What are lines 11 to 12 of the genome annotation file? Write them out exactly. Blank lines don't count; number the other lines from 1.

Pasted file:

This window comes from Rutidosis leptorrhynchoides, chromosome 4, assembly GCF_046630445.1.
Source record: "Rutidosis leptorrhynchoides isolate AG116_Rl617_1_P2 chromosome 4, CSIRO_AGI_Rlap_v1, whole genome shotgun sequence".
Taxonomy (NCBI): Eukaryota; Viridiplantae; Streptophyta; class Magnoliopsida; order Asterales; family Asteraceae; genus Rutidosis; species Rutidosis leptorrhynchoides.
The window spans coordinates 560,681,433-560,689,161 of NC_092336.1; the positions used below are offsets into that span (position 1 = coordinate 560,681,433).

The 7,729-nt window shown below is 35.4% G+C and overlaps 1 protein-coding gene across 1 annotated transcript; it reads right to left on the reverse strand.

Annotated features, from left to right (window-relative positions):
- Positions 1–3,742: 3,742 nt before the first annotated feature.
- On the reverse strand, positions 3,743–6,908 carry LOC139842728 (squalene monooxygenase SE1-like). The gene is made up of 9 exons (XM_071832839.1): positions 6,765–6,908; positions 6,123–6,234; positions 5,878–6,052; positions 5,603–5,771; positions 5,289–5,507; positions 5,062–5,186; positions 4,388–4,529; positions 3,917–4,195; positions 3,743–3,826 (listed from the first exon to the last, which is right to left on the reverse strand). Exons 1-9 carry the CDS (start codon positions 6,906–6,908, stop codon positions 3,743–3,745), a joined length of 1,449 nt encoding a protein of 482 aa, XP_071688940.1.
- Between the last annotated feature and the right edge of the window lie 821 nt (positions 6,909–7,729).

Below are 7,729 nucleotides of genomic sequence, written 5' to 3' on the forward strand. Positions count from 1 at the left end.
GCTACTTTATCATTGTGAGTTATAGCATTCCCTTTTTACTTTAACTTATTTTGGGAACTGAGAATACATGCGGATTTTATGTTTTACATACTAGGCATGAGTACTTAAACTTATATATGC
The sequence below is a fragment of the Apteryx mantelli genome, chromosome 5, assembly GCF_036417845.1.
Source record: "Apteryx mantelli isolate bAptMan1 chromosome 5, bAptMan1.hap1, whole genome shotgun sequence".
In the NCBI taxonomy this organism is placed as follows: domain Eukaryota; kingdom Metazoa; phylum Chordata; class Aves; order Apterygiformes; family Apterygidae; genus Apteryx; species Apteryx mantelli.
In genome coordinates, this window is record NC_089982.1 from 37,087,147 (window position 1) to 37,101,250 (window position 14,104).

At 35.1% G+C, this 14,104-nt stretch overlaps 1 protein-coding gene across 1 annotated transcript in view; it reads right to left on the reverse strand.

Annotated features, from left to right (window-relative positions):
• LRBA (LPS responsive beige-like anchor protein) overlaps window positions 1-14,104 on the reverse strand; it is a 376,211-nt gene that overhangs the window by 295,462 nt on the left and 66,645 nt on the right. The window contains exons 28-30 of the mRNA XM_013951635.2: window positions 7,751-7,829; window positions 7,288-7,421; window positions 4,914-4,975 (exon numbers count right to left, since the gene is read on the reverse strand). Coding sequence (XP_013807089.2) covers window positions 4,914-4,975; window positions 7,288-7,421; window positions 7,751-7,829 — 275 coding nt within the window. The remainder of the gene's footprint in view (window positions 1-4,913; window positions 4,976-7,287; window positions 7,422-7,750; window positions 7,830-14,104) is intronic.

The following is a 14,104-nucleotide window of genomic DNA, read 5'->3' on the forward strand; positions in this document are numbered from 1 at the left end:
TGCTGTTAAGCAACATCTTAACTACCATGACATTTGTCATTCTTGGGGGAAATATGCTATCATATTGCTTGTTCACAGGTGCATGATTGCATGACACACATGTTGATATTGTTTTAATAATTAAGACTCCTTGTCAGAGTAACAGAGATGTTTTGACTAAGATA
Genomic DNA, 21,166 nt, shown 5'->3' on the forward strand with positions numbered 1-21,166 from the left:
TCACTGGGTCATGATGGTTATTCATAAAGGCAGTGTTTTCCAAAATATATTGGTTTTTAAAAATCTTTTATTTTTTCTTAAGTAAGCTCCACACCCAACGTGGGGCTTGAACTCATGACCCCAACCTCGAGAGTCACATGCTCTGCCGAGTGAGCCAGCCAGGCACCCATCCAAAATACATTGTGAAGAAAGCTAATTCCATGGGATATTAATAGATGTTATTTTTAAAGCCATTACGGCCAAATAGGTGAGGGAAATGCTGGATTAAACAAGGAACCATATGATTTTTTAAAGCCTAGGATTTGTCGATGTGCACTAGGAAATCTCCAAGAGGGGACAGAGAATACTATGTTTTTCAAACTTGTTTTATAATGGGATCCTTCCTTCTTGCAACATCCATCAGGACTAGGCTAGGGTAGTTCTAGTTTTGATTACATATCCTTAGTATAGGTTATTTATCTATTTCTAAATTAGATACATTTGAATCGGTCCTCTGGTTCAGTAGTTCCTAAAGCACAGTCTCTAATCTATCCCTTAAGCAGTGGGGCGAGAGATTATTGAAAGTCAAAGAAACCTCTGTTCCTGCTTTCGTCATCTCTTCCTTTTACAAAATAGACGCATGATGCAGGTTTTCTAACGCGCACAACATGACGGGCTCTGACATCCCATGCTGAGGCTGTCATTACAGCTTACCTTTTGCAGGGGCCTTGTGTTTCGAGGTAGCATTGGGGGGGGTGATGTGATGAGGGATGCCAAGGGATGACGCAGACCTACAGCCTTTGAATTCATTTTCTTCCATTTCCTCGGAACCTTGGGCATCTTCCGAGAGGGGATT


GCTACTTTATCATTGTGAGTTATAGCATTCCCTTTTTACTTTAACTTATTTTGGGAACTGAGAATACATGCGGATTTTATGTTTTACATACTAGGCATGAGTACTTAAACTTATATATGC
The sequence below is a fragment of the Apteryx mantelli genome, chromosome 5, assembly GCF_036417845.1.